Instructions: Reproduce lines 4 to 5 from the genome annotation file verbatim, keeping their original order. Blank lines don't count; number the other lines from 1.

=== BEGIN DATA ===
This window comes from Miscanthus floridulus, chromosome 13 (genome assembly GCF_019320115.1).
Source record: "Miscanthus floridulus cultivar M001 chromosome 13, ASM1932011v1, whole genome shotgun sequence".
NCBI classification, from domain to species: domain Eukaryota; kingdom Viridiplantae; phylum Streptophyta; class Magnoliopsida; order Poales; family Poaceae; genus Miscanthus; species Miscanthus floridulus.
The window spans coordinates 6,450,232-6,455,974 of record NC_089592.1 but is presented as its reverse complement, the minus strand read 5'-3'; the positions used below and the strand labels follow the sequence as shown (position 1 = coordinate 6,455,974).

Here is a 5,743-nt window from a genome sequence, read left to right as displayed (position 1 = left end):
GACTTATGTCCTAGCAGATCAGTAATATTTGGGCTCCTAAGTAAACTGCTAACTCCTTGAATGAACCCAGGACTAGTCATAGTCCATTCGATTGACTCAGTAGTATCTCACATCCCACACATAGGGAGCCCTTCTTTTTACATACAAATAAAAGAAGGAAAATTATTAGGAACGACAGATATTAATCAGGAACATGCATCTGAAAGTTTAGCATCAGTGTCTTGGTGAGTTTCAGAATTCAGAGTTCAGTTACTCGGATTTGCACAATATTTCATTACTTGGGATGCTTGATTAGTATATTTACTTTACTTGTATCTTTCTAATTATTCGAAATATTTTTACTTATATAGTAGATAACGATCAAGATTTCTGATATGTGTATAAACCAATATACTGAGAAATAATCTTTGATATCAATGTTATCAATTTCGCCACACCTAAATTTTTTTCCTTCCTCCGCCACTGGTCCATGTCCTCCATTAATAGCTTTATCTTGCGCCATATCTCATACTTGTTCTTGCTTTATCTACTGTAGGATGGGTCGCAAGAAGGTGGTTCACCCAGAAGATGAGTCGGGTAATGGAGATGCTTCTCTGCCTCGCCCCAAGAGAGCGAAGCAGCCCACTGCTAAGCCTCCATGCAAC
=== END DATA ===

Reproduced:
The window spans coordinates 6,450,232-6,455,974 of record NC_089592.1 but is presented as its reverse complement, the minus strand read 5'-3'; the positions used below and the strand labels follow the sequence as shown (position 1 = coordinate 6,455,974).

Here is a 5,743-nt window from a genome sequence, read left to right as displayed (position 1 = left end):